Plante Life

Ed Halter on Cinemad: Almanac 2009

Left: Cover of Cinemad: Almanac 2009. Right: Bruce Conner, Valse Triste, 1977, still from a black-and-white film, 5 minutes.

A DECADE AGO, Cinemad was one of a small handful of publications chronicling new directions in visionary filmmaking—defined in the broadest sense by that staple-bound Xerox zine as anything on the fringes of independent cinema that struck the fancy of intrepid editor and writer Mike Plante. He espoused an unruly blend of sensibilities, equally indebted to the avant-garde and to the VCR-era cult, using little more justification than his own tastes to frame generously chatty interviews with artists and off-the-cuff videotape reviews. A few years back, Cinemad shed its paper identity, transmuting into a website and then a blog, while Plante became a programmer for Sundance.

Now, Plante has released what one hopes to be the first in a series of DVD compilations, Cinemad: Almanac 2009, which comes with a thick booklet of director chats reprinted from the original journal. Almanac includes works from years past by some Cinemad favorites, like Stephanie Barber’s 16-mm letters, notes (2000), a collage of lost communications told in found texts and photos; Kevin Jerome Everson’s Midwest tornado interlude Pictures from Dorothy (2003); James Fotopoulos’s distressed Brakhage-cum-Romero enigma The Sun (2000); and an excerpt from Jennifer Reeves’s penetrating post-9/11 interior drama The Time We Killed (2004). Deborah Stratman contributes something of a triptych: two atmospheric found-footage videos and a discerningly shot study of a fellow filmmaker’s home, The Magician’s House (2007); Stratman’s works are situated on the other end of the emotional spectrum from quasi-inappropriate appropriators Animal Charm’s Edge-TV with Animal Charm (2008), a montage of ’90s video wrongness punctuated by a tragically absurd segment from the talking-animal drama Homeward Bound: The Incredible Journey (1992). Though the DVD era has recently been a boon to those engaged in reviving classic experimental fare, the Almanac instead focuses on exhibiting some of the most compelling contemporary artists—a welcome curatorial project that continues where Cinemad left off.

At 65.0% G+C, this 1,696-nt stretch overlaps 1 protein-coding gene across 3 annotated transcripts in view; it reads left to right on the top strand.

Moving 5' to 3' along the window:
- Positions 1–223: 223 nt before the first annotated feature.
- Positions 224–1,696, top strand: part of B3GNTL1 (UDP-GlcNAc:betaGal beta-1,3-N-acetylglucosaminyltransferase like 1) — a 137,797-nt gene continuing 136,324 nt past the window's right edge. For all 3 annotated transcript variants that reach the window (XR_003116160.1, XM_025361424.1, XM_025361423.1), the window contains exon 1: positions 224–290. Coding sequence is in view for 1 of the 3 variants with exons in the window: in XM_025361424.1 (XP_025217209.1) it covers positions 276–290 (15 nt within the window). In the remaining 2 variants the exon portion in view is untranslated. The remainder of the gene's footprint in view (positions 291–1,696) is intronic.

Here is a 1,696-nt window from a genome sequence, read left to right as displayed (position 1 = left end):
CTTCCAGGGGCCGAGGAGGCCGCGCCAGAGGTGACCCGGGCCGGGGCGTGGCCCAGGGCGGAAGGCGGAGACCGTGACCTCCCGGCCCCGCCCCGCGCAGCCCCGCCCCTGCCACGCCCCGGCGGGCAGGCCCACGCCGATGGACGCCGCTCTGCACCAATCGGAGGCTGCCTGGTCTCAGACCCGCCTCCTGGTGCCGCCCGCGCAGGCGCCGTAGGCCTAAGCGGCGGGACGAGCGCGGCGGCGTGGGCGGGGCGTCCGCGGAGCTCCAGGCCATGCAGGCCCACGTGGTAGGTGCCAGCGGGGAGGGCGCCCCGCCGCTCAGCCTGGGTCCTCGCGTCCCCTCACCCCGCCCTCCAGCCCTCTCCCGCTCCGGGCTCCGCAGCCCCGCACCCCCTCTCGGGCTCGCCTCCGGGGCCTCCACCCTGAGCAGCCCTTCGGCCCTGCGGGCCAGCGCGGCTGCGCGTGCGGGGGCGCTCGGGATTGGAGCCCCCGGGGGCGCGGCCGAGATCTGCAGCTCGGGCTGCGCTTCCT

Cinemad: Almanac 2009 is now available through Microcinema International. For more details, click ||here|.